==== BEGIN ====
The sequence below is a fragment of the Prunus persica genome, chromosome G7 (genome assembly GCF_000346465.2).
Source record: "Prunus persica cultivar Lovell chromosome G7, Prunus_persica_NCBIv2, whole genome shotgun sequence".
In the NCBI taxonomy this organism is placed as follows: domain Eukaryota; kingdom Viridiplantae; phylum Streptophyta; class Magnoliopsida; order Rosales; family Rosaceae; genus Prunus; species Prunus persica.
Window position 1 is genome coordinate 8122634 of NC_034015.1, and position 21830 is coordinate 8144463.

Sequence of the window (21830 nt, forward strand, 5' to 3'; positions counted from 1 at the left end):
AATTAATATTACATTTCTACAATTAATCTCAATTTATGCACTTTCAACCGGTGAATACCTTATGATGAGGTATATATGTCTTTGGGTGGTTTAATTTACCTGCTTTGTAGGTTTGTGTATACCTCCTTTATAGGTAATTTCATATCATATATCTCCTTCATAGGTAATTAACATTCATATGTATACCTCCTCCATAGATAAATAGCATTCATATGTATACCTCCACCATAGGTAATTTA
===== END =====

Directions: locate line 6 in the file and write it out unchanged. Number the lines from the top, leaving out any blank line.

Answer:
AATTAATATTACATTTCTACAATTAATCTCAATTTATGCACTTTCAACCGGTGAATACCTTATGATGAGGTATATATGTCTTTGGGTGGTTTAATTTACCTGCTTTGTAGGTTTGTGTATACCTCCTTTATAGGTAATTTCATATCATATATCTCCTTCATAGGTAATTAACATTCATATGTATACCTCCTCCATAGATAAATAGCATTCATATGTATACCTCCACCATAGGTAATTTA